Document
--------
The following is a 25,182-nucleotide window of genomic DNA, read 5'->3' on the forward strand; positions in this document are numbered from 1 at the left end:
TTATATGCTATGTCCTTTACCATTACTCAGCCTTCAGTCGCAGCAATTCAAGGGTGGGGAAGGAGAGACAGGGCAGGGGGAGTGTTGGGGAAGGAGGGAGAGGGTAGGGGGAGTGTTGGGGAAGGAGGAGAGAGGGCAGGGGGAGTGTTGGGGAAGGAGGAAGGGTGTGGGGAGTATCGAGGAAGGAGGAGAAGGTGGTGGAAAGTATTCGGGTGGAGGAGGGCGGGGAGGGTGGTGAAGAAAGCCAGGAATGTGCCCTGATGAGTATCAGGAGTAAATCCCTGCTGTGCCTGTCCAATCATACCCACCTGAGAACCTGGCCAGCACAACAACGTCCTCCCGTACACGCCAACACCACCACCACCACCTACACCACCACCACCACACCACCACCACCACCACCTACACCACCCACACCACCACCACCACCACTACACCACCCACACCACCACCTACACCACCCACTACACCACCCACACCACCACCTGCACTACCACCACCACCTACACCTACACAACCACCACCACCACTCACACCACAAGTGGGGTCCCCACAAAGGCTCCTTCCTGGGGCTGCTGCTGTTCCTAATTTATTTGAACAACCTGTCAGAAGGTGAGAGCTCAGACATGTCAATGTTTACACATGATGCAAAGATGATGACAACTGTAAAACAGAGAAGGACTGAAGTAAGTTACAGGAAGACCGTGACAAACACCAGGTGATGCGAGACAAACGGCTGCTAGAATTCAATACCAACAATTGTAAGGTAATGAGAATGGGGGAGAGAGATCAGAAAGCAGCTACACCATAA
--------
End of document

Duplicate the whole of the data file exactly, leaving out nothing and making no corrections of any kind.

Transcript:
The following is a 25,182-nucleotide window of genomic DNA, read 5'->3' on the forward strand; positions in this document are numbered from 1 at the left end:
TTATATGCTATGTCCTTTACCATTACTCAGCCTTCAGTCGCAGCAATTCAAGGGTGGGGAAGGAGAGACAGGGCAGGGGGAGTGTTGGGGAAGGAGGGAGAGGGTAGGGGGAGTGTTGGGGAAGGAGGAGAGAGGGCAGGGGGAGTGTTGGGGAAGGAGGAAGGGTGTGGGGAGTATCGAGGAAGGAGGAGAAGGTGGTGGAAAGTATTCGGGTGGAGGAGGGCGGGGAGGGTGGTGAAGAAAGCCAGGAATGTGCCCTGATGAGTATCAGGAGTAAATCCCTGCTGTGCCTGTCCAATCATACCCACCTGAGAACCTGGCCAGCACAACAACGTCCTCCCGTACACGCCAACACCACCACCACCACCTACACCACCACCACCACACCACCACCACCACCACCTACACCACCCACACCACCACCACCACCACTACACCACCCACACCACCACCTACACCACCCACTACACCACCCACACCACCACCTGCACTACCACCACCACCTACACCTACACAACCACCACCACCACTCACACCACAAGTGGGGTCCCCACAAAGGCTCCTTCCTGGGGCTGCTGCTGTTCCTAATTTATTTGAACAACCTGTCAGAAGGTGAGAGCTCAGACATGTCAATGTTTACACATGATGCAAAGATGATGACAACTGTAAAACAGAGAAGGACTGAAGTAAGTTACAGGAAGACCGTGACAAACACCAGGTGATGCGAGACAAACGGCTGCTAGAATTCAATACCAACAATTGTAAGGTAATGAGAATGGGGGAGAGAGATCAGAAAGCAGCTACACCATAA